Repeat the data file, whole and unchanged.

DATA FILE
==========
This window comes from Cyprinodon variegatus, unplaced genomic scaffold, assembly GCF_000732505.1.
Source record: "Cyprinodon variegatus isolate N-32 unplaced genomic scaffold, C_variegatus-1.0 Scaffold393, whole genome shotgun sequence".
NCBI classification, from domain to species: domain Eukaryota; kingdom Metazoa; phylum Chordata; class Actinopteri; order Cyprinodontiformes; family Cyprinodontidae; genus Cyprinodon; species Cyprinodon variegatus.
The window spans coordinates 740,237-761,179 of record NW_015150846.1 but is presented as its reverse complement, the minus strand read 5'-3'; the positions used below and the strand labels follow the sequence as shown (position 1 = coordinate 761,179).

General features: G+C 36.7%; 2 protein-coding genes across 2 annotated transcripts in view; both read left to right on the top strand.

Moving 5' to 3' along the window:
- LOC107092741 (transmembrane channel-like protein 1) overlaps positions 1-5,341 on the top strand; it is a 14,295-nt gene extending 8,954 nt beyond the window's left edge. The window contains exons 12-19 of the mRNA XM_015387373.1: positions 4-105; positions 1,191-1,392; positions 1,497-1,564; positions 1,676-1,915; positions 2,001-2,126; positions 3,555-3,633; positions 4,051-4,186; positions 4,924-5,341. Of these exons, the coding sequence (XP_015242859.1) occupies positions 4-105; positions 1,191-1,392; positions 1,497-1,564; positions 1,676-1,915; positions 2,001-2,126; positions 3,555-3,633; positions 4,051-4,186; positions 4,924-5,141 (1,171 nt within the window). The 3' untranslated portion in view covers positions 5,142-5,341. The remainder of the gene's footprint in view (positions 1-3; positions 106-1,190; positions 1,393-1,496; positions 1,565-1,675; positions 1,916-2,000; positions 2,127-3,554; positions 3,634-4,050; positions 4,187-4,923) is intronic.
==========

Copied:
This window comes from Cyprinodon variegatus, unplaced genomic scaffold, assembly GCF_000732505.1.
Source record: "Cyprinodon variegatus isolate N-32 unplaced genomic scaffold, C_variegatus-1.0 Scaffold393, whole genome shotgun sequence".
NCBI classification, from domain to species: domain Eukaryota; kingdom Metazoa; phylum Chordata; class Actinopteri; order Cyprinodontiformes; family Cyprinodontidae; genus Cyprinodon; species Cyprinodon variegatus.
The window spans coordinates 740,237-761,179 of record NW_015150846.1 but is presented as its reverse complement, the minus strand read 5'-3'; the positions used below and the strand labels follow the sequence as shown (position 1 = coordinate 761,179).

General features: G+C 36.7%; 2 protein-coding genes across 2 annotated transcripts in view; both read left to right on the top strand.

Moving 5' to 3' along the window:
- LOC107092741 (transmembrane channel-like protein 1) overlaps positions 1-5,341 on the top strand; it is a 14,295-nt gene extending 8,954 nt beyond the window's left edge. The window contains exons 12-19 of the mRNA XM_015387373.1: positions 4-105; positions 1,191-1,392; positions 1,497-1,564; positions 1,676-1,915; positions 2,001-2,126; positions 3,555-3,633; positions 4,051-4,186; positions 4,924-5,341. Of these exons, the coding sequence (XP_015242859.1) occupies positions 4-105; positions 1,191-1,392; positions 1,497-1,564; positions 1,676-1,915; positions 2,001-2,126; positions 3,555-3,633; positions 4,051-4,186; positions 4,924-5,141 (1,171 nt within the window). The 3' untranslated portion in view covers positions 5,142-5,341. The remainder of the gene's footprint in view (positions 1-3; positions 106-1,190; positions 1,393-1,496; positions 1,565-1,675; positions 1,916-2,000; positions 2,127-3,554; positions 3,634-4,050; positions 4,187-4,923) is intronic.